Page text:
Paris is all about "café culture." You order a tiny espresso, chain smoke, and read a book or chat with friends for hours in the café. Getting coffee is an activity, not an errand. Carrying a plastic cup of the hot beverage (forget iced coffee, that doesn’t exist outside of Starbucks here) down the street is practically barbaric. Coffee in France is a verb, not a noun, it’s something you do, not merely something you drink. While I adore the café culture, and it may be one of my favorite things about Paris, I cannot, and will not, give up my green plastic straw.
Therefore, on a street dotted with adorable cafés and boulangeries and patisseries, I shamefully write this from a Starbucks.
French baristas call out “bonjour” in a sing-songy voice each time a new patron walks in the door. You place your order and chat a bit while they make one of the three overpriced menu items. I don’t know how to order iced coffee in French, and I’m far too embarrassed to ask for a mocha “not hot” so I’ve had to stick to Frappuccinos, as there is no translation. Being an American in Paris is rough.
I spent Saturday morning much like any Saturday in the city: slept in, walked down to the farmers’ market, did some light shopping, and made myself cozy in Starbucks to write and catch up on work. It’s actually amazing how thousands of miles away from home I can still lead the same daily routine! It’s also incredibly sad. #Americanization.
But daily routines have not been my Parisian experience.
So far, nothing has gone as planned, and I’ve loved every moment of it.
I guess this is similar to a summer in New York City, but in Paris, I never know where my day will take me and where my night will take me and who I’ll meet and what we’ll talk about. On a quiet night on which I planned to watch a movie in bed I ended up on the roof of the Maison, drinking wine and being convinced to eat “tofu” sausage by a bunch of vegetarian-hating Parisian students. You think you’re headed one place with friends, and suddenly you stumble upon an even better destination. The impulsive unpredictability makes every night so unique and fun!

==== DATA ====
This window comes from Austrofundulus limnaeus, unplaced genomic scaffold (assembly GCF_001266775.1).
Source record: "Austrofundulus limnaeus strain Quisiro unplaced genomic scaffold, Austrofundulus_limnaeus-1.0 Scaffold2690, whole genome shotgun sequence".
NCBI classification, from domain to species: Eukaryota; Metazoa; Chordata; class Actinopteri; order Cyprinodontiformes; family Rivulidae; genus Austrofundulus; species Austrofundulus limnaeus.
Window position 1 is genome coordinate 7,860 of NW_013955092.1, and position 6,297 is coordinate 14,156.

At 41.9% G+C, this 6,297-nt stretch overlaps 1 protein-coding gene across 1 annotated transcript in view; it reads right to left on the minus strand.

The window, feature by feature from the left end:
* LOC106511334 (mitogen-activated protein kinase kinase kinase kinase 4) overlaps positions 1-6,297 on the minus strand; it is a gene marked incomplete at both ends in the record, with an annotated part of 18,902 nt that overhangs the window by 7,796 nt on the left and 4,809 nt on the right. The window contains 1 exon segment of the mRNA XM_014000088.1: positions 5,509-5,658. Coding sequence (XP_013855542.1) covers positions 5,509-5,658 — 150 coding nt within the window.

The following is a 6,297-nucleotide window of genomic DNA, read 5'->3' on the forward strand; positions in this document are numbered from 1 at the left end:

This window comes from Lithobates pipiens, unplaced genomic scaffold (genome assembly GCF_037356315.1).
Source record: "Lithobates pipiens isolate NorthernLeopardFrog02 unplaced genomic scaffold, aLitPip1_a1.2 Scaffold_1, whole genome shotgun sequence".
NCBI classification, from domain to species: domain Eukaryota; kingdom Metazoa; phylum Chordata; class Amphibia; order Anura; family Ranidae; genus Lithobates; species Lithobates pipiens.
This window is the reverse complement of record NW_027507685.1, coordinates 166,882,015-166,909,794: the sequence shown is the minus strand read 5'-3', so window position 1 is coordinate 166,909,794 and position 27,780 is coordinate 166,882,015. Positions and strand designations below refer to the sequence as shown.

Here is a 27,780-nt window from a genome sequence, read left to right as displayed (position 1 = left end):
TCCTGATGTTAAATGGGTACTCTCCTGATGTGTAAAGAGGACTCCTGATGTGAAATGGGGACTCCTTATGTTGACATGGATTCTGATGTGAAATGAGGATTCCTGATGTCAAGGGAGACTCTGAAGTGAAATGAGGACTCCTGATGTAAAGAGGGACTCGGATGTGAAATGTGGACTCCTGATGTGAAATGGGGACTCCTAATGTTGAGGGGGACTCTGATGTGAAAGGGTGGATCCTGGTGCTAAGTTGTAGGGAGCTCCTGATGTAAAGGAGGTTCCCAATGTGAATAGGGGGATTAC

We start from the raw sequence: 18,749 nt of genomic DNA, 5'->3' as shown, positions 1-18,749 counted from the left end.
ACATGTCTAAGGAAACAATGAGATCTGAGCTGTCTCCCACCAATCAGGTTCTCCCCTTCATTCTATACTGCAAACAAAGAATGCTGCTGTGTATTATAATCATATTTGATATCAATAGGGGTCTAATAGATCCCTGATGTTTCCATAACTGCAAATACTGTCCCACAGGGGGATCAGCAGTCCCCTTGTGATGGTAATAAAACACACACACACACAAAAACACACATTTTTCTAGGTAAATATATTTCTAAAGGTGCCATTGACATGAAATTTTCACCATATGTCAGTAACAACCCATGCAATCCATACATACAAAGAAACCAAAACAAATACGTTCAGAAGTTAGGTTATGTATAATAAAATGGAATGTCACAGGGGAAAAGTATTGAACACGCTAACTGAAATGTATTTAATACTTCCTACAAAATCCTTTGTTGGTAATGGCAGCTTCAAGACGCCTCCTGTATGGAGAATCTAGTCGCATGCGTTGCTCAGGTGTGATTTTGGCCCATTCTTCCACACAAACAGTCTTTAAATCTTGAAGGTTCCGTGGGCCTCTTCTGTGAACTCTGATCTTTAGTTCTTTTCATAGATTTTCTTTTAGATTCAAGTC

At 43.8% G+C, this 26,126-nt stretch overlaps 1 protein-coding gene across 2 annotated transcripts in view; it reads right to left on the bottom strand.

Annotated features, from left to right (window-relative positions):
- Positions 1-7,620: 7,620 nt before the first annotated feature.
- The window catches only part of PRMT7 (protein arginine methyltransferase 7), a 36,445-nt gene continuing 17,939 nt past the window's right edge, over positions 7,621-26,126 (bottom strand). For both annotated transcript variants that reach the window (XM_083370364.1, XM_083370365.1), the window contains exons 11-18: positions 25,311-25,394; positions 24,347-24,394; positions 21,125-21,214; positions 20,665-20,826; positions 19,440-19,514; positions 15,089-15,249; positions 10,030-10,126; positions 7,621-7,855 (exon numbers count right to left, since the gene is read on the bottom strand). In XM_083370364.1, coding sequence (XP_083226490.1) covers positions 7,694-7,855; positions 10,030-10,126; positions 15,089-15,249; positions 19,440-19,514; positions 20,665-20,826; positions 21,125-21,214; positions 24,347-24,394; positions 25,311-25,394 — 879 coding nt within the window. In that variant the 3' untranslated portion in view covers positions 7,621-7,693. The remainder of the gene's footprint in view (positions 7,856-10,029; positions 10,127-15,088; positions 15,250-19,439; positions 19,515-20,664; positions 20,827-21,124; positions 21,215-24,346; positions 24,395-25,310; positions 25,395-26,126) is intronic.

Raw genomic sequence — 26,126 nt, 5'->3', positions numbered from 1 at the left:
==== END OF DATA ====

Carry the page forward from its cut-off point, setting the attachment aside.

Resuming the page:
Americans think of Europeans as being very chic. At least, I do. This, it turns out, is not the case in many situations.
Last night, after dinner at a delicious Italian restaurant in the Marais and a quick visit to a bar playing The L Word and Robyn simultaneously (seriously?), I ended up at an American bar/club with a group of Spanish students. The bar was covered in ads for PBR and Alabama Slammers and other things Americans presumably like. “Who Let the Dogs Out” was blasting on the speakers. Everyone was attempting to speak very poor English. The dance cave in the basement really topped it off. I could mention that I was proposed to, and if it weren’t for my excellent moral judgment, I could very well be engaged right now, but that’s not part relevant to American culture…
Walking home past the Sorbonne at dawn, laughing about our cultural exchange, I was glad for another unpredictable night in Pareee.